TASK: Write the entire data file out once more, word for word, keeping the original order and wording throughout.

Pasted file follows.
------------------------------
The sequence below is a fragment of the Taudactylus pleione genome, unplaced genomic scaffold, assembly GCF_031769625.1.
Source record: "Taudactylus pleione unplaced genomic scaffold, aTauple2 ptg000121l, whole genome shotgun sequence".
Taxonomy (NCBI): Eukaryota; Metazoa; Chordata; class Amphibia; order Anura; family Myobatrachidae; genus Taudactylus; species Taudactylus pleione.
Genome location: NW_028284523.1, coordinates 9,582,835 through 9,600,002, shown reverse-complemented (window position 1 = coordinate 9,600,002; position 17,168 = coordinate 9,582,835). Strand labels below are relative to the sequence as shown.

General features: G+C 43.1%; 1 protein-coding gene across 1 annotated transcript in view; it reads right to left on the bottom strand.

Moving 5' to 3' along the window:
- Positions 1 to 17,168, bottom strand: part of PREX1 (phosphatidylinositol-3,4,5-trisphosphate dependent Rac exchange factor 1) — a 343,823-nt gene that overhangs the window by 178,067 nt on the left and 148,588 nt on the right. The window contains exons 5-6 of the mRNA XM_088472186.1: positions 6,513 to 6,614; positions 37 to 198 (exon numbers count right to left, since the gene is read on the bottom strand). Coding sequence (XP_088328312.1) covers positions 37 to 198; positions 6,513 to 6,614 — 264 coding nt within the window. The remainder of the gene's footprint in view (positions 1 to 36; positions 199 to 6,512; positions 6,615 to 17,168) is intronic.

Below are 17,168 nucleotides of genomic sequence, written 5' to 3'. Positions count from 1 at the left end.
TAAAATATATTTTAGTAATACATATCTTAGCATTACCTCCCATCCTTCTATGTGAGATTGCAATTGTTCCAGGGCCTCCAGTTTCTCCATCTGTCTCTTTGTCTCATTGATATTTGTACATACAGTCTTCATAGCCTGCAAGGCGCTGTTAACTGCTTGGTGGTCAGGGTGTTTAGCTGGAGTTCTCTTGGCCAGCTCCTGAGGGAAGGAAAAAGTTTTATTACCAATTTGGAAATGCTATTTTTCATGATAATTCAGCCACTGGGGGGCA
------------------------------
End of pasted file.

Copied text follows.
The sequence below is a fragment of the Taudactylus pleione genome, unplaced genomic scaffold, assembly GCF_031769625.1.
Source record: "Taudactylus pleione unplaced genomic scaffold, aTauple2 ptg000121l, whole genome shotgun sequence".
Taxonomy (NCBI): Eukaryota; Metazoa; Chordata; class Amphibia; order Anura; family Myobatrachidae; genus Taudactylus; species Taudactylus pleione.
Genome location: NW_028284523.1, coordinates 9,582,835 through 9,600,002, shown reverse-complemented (window position 1 = coordinate 9,600,002; position 17,168 = coordinate 9,582,835). Strand labels below are relative to the sequence as shown.

General features: G+C 43.1%; 1 protein-coding gene across 1 annotated transcript in view; it reads right to left on the bottom strand.

Moving 5' to 3' along the window:
- Positions 1 to 17,168, bottom strand: part of PREX1 (phosphatidylinositol-3,4,5-trisphosphate dependent Rac exchange factor 1) — a 343,823-nt gene that overhangs the window by 178,067 nt on the left and 148,588 nt on the right. The window contains exons 5-6 of the mRNA XM_088472186.1: positions 6,513 to 6,614; positions 37 to 198 (exon numbers count right to left, since the gene is read on the bottom strand). Coding sequence (XP_088328312.1) covers positions 37 to 198; positions 6,513 to 6,614 — 264 coding nt within the window. The remainder of the gene's footprint in view (positions 1 to 36; positions 199 to 6,512; positions 6,615 to 17,168) is intronic.

Below are 17,168 nucleotides of genomic sequence, written 5' to 3'. Positions count from 1 at the left end.
TAAAATATATTTTAGTAATACATATCTTAGCATTACCTCCCATCCTTCTATGTGAGATTGCAATTGTTCCAGGGCCTCCAGTTTCTCCATCTGTCTCTTTGTCTCATTGATATTTGTACATACAGTCTTCATAGCCTGCAAGGCGCTGTTAACTGCTTGGTGGTCAGGGTGTTTAGCTGGAGTTCTCTTGGCCAGCTCCTGAGGGAAGGAAAAAGTTTTATTACCAATTTGGAAATGCTATTTTTCATGATAATTCAGCCACTGGGGGGCA